Solar Energy Powered Oriental Hornets

BBC - Earth News - Oriental hornets powered by 'solar energy'

The Oriental hornet has a unique ability to harvest solar energy, scientists have discovered.

The large wasp species has a special structure in its abdomen that traps the sun's rays, and a special pigment that harvests the energy they contain.

The discovery helps explain why these hornets have a large yellow stripe across their body and why they become more active as the day gets hotter.

It also changes our understanding of how insect metabolism can work.

Marian Plotkin of Tel Aviv University and colleagues used advanced microscopes to examine a hornet's exoskeleton, or cuticle. Most of the cuticle is brown, but a few sections are yellow. These colours mark the hornet as a venomous insect, and therefore best avoided by potential predators, but the pigments are also involved in mopping up solar energy.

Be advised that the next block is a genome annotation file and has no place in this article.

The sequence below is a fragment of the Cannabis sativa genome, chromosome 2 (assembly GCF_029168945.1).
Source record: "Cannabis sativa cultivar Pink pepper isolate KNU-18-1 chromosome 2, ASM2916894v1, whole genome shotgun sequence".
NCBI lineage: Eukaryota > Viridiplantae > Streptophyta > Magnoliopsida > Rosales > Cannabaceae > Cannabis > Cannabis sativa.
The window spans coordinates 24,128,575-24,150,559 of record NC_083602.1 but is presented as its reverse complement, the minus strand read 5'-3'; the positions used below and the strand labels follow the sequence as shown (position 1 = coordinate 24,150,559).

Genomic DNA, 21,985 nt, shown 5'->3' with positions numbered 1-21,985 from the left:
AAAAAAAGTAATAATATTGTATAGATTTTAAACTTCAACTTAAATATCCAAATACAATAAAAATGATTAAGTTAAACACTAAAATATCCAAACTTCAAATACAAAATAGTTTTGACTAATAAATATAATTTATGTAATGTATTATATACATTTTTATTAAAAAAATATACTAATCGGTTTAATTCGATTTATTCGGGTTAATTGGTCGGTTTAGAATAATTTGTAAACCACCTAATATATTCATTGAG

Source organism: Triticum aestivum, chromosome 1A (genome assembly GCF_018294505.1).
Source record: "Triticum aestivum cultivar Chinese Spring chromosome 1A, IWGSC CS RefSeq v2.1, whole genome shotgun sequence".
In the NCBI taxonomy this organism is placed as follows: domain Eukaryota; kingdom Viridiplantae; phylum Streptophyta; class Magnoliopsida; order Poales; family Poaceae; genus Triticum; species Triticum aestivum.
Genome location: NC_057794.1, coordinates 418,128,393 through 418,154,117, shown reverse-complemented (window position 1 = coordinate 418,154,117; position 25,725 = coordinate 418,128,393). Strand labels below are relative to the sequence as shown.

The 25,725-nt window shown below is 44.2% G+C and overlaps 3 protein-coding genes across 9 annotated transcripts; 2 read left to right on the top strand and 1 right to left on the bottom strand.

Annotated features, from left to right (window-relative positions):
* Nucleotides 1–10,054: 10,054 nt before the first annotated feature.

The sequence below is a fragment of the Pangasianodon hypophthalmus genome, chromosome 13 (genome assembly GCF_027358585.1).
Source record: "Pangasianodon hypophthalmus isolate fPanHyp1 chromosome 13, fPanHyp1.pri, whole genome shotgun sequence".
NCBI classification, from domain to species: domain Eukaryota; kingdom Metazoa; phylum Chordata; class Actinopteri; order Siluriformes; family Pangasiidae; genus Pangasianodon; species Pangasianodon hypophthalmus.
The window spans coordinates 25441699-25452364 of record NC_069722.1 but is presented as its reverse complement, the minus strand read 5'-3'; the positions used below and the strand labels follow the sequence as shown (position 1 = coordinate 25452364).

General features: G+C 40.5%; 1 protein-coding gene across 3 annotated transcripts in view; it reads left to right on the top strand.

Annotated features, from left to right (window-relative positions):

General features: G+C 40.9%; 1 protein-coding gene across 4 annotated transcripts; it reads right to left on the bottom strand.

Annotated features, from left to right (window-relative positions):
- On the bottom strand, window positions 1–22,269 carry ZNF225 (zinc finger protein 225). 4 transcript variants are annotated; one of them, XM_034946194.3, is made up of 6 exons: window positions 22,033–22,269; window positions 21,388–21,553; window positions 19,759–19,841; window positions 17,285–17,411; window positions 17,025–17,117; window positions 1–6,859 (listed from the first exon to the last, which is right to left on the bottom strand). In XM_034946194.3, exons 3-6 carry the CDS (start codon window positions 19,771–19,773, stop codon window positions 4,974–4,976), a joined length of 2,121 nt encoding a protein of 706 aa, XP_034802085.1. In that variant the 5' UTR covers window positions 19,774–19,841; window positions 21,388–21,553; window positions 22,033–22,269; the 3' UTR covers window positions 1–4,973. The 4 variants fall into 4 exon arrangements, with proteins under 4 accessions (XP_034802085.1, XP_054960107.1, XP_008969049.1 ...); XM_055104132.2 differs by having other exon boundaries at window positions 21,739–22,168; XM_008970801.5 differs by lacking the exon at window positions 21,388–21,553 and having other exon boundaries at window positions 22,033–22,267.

Both the brown and yellow cuticles are made up of many layers laid on top of each other, around 30 in the brown and 15 in the yellow. The brown areas contain melanin, a pigment also found in human skin, while the yellow areas contain xanthopterin.

Plotkin found that the brown cuticle is covered with grooves, while the yellow cuticle is covered with oval-shaped lumps. Both absorbed 99 per cent of the visible light falling on them.

What's more, the grooves on the brown cuticle are fairly regularly spaced, Plotkin found. As a result, the cuticle surface mimics a series of slits, which act as a diffraction grating, trapping yet more light inside the cuticle layers.

The team also built a solar cell that successfully used xanthopterin to harvest light.

Findings from the AFM study of the brown and yellow epicuticle (cuticle surface). a 3D image of the brown cuticle, showing the grating structure. b The profile structure of the grating on the brown cuticle. The grating-like formation has a height of about 160 nm and a period of about 500 nm. c 3D image of the yellow cuticle showing the interlocking pattern of oval-shaped structures. Every oval structure harbors at least one “pinhole” depression. d The profile structure of the grating on the yellow cuticle

Volume 97, Number 12, 1067-1076, DOI: 10.1007/s00114-010-0728-1

Solar energy harvesting in the epicuticle of the oriental hornet (Vespa orientalis)